This is the first of five posts from this magnificent Black Lives Matters collaboration which was organised by Pekoe under the banner of the RBF (Resting Bface Crew) from a couple of weeks ago. This is an all female (plus one honorary female) collaboration and starts off on the left with the word BLACK by Bnie.
We are more used to seeing Bnie writing the letters of her name, but whatever she writes, the quality of her lettering and unique style of fills and 3D shading shine through every time. She is one of the tidiest writers I know of and consistency is a given. The green and black shading is absolutely stunning. The whole wall was amazing but as with all street art, it just didn’t last as long as it deserved… it was painted over a day or two ago.
At the south entrance to St Werburghs tunnel is this wonderful piece from Decay that just kind of appeared under the radar in a modest and quiet way. I love it when that happens, no fanfare, just an appearance… as if by magic.
Decay has managed to introduce a gentle and light summery feel to this piece, and a really clever touch is the light grey shadings at the lower half of the letters that give the piece body and lift it out from the wall a little. The more observant of you might notice that this is a BLM piece and the ‘Chuck’ character makes a second appearance on the left hand side wall with BLM speech bubble.
Since lock down measures were eased At the end of May, 3Dom and Sepr have collaborated on several occasions and are absolutely smashing it with each new wall they paint. This wall opposite the Star and Garter marks the Black Lives Matter campaign in two very different ways.
3Dom has opted for a big bold statement “Unity is Power” set on a red and orange background which gives the whole thing a kind of explosive impact. The large letters have shading that has a central vanishing point so the whole thing looks like it is heading straight for us. Nicely done, and unusual writing from 3Dom.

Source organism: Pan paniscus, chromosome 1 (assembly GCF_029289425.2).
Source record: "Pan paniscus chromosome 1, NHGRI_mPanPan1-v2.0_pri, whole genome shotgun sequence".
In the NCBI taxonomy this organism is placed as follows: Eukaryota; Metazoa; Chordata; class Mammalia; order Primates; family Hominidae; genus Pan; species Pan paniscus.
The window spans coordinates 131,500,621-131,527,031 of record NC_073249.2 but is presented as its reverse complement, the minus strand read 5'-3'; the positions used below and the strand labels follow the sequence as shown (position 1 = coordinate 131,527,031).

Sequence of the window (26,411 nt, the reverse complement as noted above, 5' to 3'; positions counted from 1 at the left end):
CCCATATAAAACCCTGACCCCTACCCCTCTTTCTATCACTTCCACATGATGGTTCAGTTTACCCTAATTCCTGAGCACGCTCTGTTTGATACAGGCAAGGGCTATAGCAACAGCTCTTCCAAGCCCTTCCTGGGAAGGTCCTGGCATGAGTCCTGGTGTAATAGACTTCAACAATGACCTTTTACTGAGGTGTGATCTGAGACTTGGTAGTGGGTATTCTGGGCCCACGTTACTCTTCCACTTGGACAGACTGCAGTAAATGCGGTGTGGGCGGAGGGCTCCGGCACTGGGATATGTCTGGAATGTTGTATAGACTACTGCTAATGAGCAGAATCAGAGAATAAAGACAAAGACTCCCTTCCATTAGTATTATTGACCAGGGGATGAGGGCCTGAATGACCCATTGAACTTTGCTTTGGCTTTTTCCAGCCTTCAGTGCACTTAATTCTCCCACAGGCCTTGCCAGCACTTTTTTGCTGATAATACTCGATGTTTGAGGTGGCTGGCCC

Contrast that with Sepr’s birds. His piece tells us a complete story in the simplest way possible. The three birds are identical in every way except their colouring and they are proudly marching hand in hand. This is an exceptional piece which deserves as much exposure as it can get. Poignant and relevant and not preachy.
Clearly, this piece is more about the subject than it is about the artist, however as a chronicler of street art in Bristol I reserve the right to acknowledge and praise the artist Hazard for painting such a poignant and striking piece for #blacklivesmatter.
This is yet another wonderful and uniquely Bristolian piece from this brilliant artist. How lucky to have had two new pieces from her in recent weeks.
Of course, the Bristol BLM demonstration has hit the headlines at the weekend for the pulling down and throwing into the floating harbour of a statue commemorating Edward Colston, a Bristol slave trader. This lawless act has caused consternation at the highest levels of government, but I have to say it was completely understandable and rather predictable. The Bristol constabulary were amazing in the way they dealt with the demonstration and prevented anything flaring up by keeping a light touch approach to policing. One really has to ask what a statue commemorating Colston was doing in the centre of town in this day and age in the first place.
Without denying our history (a dangerous avenue) perhaps it is time to have a review of our commemorative monuments in today’s context and to mothball or place into historical museums statues that are inappropriate today.